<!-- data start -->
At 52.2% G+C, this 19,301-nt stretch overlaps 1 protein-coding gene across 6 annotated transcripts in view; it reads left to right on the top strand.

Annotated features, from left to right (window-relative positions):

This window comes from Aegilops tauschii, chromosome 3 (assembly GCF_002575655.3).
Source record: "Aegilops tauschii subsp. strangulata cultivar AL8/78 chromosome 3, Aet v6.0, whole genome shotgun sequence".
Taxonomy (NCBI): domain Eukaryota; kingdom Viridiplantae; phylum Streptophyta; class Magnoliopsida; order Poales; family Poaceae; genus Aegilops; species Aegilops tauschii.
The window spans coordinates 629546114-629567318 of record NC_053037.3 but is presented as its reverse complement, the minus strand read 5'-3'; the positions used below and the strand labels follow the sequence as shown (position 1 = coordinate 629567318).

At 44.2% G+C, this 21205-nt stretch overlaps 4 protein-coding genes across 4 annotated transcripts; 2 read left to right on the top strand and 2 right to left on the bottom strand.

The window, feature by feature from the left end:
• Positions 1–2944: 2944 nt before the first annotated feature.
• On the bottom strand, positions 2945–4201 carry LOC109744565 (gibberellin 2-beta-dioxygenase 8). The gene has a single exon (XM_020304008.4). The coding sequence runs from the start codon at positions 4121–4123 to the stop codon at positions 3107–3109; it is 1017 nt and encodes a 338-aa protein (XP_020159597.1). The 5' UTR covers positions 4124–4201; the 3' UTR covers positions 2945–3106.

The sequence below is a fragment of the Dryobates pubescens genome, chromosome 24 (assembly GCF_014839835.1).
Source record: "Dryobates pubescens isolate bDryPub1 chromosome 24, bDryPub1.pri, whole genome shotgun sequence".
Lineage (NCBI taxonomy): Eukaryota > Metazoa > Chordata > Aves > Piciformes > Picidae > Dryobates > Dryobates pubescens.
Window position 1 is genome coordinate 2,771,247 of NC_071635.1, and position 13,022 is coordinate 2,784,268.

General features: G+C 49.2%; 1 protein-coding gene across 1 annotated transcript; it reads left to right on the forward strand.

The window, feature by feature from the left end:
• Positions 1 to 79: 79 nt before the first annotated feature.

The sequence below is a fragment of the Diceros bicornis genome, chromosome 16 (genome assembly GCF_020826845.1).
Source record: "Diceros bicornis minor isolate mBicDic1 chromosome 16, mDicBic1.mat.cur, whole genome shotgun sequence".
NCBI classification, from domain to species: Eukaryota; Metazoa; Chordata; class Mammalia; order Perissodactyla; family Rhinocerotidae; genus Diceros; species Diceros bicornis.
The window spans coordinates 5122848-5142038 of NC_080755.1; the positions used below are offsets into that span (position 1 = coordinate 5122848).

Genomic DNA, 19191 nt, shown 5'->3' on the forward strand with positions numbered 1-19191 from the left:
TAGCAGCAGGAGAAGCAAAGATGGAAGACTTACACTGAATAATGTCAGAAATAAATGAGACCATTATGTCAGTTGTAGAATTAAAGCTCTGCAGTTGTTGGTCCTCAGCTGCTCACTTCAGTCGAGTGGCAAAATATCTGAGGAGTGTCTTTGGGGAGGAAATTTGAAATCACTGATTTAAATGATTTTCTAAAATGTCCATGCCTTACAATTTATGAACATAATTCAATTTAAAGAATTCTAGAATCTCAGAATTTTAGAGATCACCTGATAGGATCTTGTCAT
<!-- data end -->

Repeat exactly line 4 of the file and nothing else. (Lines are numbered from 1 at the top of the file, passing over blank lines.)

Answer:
Source record: "Aegilops tauschii subsp. strangulata cultivar AL8/78 chromosome 3, Aet v6.0, whole genome shotgun sequence".